By Nate "Igor" Smith
By Abel Folgar
By Kat Bein
By Jacob Katel
By Karli Evans
By Jose D. Duran
By Pablo Chacon Alvarez
As an Iranian-American teen caught up in Washington, D.C.'s '80s music scene, Ali Shirazinia became a fan of hardcore and New Wave. But when that decade died out, the kid switched, like a lot of ex-punks, to electronic noise.
He learned to DJ, eventually adopted the stage-name Dubfire, and cofounded infamous progressive house duo Deep Dish with Sharam in 1992. Throughout the '90s and 2000s, this tag team racked up tons of big-name remix credits — Pet Shop Boys, Madonna, Depeche Mode — while dropping a series of definitive compilations, DJ mixes, and studio discs.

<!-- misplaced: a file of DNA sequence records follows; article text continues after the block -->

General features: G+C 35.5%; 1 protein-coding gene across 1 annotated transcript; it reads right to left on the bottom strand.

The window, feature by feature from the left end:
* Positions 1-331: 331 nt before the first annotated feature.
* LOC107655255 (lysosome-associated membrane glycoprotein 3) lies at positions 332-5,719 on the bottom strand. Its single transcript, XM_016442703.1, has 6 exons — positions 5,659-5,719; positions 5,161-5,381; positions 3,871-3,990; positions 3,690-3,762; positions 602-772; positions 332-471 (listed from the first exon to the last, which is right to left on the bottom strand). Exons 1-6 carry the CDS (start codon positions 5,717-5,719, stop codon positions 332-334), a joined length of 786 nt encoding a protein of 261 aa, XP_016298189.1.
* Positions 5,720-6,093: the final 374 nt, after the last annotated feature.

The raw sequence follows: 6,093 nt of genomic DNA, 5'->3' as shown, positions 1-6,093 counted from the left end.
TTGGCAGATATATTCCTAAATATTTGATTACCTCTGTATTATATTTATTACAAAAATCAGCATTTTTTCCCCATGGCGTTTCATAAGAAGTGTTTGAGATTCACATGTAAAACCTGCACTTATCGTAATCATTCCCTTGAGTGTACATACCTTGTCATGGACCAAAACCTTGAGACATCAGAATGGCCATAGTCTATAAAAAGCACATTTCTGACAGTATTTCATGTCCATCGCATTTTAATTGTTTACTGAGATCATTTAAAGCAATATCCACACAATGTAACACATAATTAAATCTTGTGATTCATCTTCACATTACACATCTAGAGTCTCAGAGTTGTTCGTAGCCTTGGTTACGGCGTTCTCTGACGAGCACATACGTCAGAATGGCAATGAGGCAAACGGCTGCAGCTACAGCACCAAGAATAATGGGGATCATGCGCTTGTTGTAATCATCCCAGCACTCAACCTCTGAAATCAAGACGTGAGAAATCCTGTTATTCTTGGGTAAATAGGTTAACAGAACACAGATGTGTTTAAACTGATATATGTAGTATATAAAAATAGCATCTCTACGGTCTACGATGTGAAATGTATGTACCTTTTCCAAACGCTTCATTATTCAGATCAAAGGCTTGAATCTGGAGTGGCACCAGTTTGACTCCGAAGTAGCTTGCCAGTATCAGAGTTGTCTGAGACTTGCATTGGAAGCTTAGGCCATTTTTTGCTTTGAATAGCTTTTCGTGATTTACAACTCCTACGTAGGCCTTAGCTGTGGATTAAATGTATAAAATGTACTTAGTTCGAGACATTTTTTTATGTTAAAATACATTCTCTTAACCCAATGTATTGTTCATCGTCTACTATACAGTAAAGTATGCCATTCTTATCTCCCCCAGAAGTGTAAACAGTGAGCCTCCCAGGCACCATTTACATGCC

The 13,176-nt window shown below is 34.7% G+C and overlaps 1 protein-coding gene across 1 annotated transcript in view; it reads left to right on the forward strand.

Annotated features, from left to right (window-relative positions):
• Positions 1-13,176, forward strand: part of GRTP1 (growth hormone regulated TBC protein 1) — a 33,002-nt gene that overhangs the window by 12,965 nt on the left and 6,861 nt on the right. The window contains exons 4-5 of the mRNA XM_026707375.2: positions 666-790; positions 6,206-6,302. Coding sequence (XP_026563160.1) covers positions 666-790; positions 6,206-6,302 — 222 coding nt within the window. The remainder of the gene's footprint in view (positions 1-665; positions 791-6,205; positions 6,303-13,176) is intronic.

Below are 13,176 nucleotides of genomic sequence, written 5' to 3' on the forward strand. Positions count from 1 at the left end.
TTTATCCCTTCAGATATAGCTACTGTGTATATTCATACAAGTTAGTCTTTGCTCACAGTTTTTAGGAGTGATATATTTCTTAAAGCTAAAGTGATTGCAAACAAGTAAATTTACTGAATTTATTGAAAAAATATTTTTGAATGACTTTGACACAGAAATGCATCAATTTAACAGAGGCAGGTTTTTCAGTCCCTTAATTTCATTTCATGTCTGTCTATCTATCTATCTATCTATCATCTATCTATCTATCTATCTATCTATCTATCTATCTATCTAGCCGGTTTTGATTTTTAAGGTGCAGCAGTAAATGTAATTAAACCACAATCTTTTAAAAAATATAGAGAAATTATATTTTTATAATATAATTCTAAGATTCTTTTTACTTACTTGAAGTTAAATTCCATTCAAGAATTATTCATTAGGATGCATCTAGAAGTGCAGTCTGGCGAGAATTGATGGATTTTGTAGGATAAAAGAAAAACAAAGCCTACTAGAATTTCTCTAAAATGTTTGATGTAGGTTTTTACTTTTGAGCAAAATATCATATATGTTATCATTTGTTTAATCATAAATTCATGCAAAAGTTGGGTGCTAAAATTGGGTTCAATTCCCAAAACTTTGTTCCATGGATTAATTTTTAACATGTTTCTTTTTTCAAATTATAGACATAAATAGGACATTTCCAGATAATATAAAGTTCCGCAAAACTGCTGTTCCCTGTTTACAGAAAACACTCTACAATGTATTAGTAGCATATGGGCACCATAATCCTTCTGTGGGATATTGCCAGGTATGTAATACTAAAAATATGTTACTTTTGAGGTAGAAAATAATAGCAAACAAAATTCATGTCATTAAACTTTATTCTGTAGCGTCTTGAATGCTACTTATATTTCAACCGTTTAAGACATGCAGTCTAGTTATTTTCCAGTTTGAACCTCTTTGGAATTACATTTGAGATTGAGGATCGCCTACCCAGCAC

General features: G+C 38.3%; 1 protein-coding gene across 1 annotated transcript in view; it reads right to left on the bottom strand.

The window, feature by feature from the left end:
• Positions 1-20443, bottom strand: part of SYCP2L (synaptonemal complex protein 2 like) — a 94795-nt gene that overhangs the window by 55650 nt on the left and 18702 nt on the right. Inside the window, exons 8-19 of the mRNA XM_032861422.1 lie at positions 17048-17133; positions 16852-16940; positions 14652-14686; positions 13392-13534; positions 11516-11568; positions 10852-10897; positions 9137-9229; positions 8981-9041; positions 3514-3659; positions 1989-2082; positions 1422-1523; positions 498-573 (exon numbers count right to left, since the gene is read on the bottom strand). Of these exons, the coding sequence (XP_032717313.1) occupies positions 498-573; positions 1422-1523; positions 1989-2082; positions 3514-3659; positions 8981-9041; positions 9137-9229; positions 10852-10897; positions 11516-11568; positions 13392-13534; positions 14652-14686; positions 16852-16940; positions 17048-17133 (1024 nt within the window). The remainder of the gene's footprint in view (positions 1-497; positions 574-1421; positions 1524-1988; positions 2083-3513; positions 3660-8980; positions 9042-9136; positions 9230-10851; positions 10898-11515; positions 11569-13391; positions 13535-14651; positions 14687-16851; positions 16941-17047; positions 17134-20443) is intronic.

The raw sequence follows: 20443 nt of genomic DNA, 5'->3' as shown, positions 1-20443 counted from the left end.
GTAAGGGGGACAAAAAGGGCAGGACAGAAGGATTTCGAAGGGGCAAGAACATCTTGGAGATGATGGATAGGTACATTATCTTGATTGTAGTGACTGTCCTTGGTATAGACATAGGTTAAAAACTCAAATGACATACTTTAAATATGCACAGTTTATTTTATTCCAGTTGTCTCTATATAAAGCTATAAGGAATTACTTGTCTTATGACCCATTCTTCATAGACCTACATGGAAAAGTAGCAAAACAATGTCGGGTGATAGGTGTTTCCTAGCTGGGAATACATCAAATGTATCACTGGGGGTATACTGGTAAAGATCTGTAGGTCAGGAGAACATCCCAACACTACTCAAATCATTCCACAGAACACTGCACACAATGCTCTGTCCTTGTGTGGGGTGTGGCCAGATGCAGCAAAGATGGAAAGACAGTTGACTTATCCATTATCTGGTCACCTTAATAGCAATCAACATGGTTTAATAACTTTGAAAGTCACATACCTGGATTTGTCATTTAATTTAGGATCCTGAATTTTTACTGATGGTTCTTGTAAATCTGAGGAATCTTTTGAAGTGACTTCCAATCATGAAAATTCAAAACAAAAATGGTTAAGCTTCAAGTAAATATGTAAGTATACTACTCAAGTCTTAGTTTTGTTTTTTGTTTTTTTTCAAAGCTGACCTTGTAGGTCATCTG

Three years ago, though, Dubfire ditched his production partner Sharam, setting out to purify his own personal brand of deep, dark, stripped-down techno. And in a way, you could call it a return to his long-lost punk past. "I try to apply a punk ethic to my own music," Dubfire writes on his Facebook page. "It has to be groundbreaking, futuristic, unique, and organic."
Not to mention, dude's even started wearing black leather biker jackets and a dirty Caesar hairdo like some kind of sci-fi version of Transformer-era Lou Reed.